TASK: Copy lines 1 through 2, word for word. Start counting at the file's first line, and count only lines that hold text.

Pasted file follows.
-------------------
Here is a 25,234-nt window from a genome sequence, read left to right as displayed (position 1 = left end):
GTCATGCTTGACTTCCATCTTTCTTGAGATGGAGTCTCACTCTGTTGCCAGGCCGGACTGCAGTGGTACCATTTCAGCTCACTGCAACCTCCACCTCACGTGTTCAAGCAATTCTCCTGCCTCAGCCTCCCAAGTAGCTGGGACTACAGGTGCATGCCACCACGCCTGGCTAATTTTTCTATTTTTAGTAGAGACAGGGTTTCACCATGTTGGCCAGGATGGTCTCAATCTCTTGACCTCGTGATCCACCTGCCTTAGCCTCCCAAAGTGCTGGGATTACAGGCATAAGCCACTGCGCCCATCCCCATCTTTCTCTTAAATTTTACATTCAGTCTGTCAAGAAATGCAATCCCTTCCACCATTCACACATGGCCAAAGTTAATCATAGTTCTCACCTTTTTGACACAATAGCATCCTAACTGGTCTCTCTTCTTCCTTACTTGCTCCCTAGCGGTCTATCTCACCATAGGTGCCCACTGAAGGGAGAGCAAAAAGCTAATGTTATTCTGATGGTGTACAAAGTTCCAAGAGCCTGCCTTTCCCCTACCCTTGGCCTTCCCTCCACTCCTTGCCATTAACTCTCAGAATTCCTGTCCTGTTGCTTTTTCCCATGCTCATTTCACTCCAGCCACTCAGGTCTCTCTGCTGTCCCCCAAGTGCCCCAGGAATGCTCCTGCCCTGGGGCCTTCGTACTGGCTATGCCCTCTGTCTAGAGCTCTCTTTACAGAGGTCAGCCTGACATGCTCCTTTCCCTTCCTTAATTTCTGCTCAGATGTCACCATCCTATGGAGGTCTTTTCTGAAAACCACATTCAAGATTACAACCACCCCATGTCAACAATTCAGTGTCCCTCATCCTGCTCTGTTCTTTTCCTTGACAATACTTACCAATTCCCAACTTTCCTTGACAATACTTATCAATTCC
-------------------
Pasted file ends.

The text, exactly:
Here is a 25,234-nt window from a genome sequence, read left to right as displayed (position 1 = left end):
GTCATGCTTGACTTCCATCTTTCTTGAGATGGAGTCTCACTCTGTTGCCAGGCCGGACTGCAGTGGTACCATTTCAGCTCACTGCAACCTCCACCTCACGTGTTCAAGCAATTCTCCTGCCTCAGCCTCCCAAGTAGCTGGGACTACAGGTGCATGCCACCACGCCTGGCTAATTTTTCTATTTTTAGTAGAGACAGGGTTTCACCATGTTGGCCAGGATGGTCTCAATCTCTTGACCTCGTGATCCACCTGCCTTAGCCTCCCAAAGTGCTGGGATTACAGGCATAAGCCACTGCGCCCATCCCCATCTTTCTCTTAAATTTTACATTCAGTCTGTCAAGAAATGCAATCCCTTCCACCATTCACACATGGCCAAAGTTAATCATAGTTCTCACCTTTTTGACACAATAGCATCCTAACTGGTCTCTCTTCTTCCTTACTTGCTCCCTAGCGGTCTATCTCACCATAGGTGCCCACTGAAGGGAGAGCAAAAAGCTAATGTTATTCTGATGGTGTACAAAGTTCCAAGAGCCTGCCTTTCCCCTACCCTTGGCCTTCCCTCCACTCCTTGCCATTAACTCTCAGAATTCCTGTCCTGTTGCTTTTTCCCATGCTCATTTCACTCCAGCCACTCAGGTCTCTCTGCTGTCCCCCAAGTGCCCCAGGAATGCTCCTGCCCTGGGGCCTTCGTACTGGCTATGCCCTCTGTCTAGAGCTCTCTTTACAGAGGTCAGCCTGACATGCTCCTTTCCCTTCCTTAATTTCTGCTCAGATGTCACCATCCTATGGAGGTCTTTTCTGAAAACCACATTCAAGATTACAACCACCCCATGTCAACAATTCAGTGTCCCTCATCCTGCTCTGTTCTTTTCCTTGACAATACTTACCAATTCCCAACTTTCCTTGACAATACTTATCAATTCC